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AFA Applauds U.S. Congress for Backing Aviation Workers’ Right to Strike

Date: May 16, 2024

AFA Applauds U.S. Congress for Backing Aviation Workers’ Right to Strike in Order to Settle Contract Disputes

WASHINGTON, D.C. (May 14, 2024) —  The Flight Attendant Union, representing over 50,000 Flight Attendants at 20 airlines, applauds the 178 Members of Congress, led by Rep. Melanie Stansbury (D-NM), who signed the letter to the National Mediation Board urging the agency to use all provisions under the Railway Labor Act to resolve contract negotiations.

“Deadlines are critical for negotiations. Airlines have delayed earned improvements by as much as five years while awarding CEOs and other executives,” said Sara Nelson, international president of the Association of Flight Attendants-CWA representing over 50,000 at 20 airlines. “Flight Attendants are understandably fired up as they struggle to make ends meet. Clearly, a credible strike threat is needed to settle these disputes. We applaud Congresswoman Stansbury and all of the House members who are standing up for aviation workers’ rights and encouraging urgent resolution of protracted negotiations.”

The letter was led by Reps. Melanie Stansbury (NM-1st), Donald Norcross (NJ-1st), Mark Pocan (WI-2nd), Debbie Dingell (MI-6th), Steven Horsford (NV-4th), and Brian Fitzpatrick (PA-1st). It reads in part:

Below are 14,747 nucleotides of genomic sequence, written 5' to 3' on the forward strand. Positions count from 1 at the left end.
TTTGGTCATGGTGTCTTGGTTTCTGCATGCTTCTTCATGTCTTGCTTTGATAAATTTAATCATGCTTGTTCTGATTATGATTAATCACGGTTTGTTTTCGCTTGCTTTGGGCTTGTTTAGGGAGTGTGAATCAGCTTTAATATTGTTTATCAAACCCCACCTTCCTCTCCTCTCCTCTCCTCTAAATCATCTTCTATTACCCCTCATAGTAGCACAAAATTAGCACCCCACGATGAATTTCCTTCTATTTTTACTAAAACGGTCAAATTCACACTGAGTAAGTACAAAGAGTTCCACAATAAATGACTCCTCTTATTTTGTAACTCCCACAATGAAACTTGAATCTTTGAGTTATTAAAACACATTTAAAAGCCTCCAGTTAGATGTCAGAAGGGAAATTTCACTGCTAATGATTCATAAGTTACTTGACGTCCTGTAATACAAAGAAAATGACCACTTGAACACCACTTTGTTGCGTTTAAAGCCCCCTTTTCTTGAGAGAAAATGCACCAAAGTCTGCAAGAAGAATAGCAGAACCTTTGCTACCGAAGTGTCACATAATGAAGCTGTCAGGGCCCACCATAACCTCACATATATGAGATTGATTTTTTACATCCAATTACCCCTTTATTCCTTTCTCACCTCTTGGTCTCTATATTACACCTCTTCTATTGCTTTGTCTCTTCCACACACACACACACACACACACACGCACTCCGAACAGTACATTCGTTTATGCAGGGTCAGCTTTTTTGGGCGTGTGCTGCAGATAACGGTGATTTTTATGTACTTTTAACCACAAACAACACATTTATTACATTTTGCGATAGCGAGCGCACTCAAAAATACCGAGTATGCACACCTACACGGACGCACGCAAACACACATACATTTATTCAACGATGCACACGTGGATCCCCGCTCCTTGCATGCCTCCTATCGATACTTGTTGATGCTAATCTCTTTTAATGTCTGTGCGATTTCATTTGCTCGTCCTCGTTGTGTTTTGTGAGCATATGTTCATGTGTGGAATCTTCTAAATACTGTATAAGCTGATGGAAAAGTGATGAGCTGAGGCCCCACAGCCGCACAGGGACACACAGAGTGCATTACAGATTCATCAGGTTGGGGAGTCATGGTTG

“We are also concerned that the reason for these increasingly prolonged negotiations is due in part to the recent inability of workers to avail themselves of self-help options to facilitate labor disputes. It has long been understood that the best way to achieve labor peace is through collective bargaining backed by the threat of 'self-help' for both parties, including the right to strike for workers. Indeed, workers across a range of professions have secured groundbreaking new contracts in recent years, many of which were won due to workers’ credible ability to exercise self-help options.”

AFA is in negotiations at 13 of our 20-represented airlines, including Air Wisconsin, Alaska Airlines, and Omni Air who have all authorized strikes, if necessary. We also stand in solidarity with our union siblings at American Airlines. Without a credible threat of a strike, or a release from mediation into a 30 day cooling-off-period ending with a strike deadline, management across the industry has prolonged negotiations for years. There have only been two releases from mediation with strike deadlines since 2006, compared to dozens of releases in the 1980s and 1990s that led to ratified agreements. 

Flight Attendants will conduct a second, coordinated worldwide protest this year on June 13, 2024. Across the industry we’re fighting for a living wage, pay for all of our time on the job, improved flexibility for more control of our schedules, no additional employee costs or reductions to healthcare, and retirement security.

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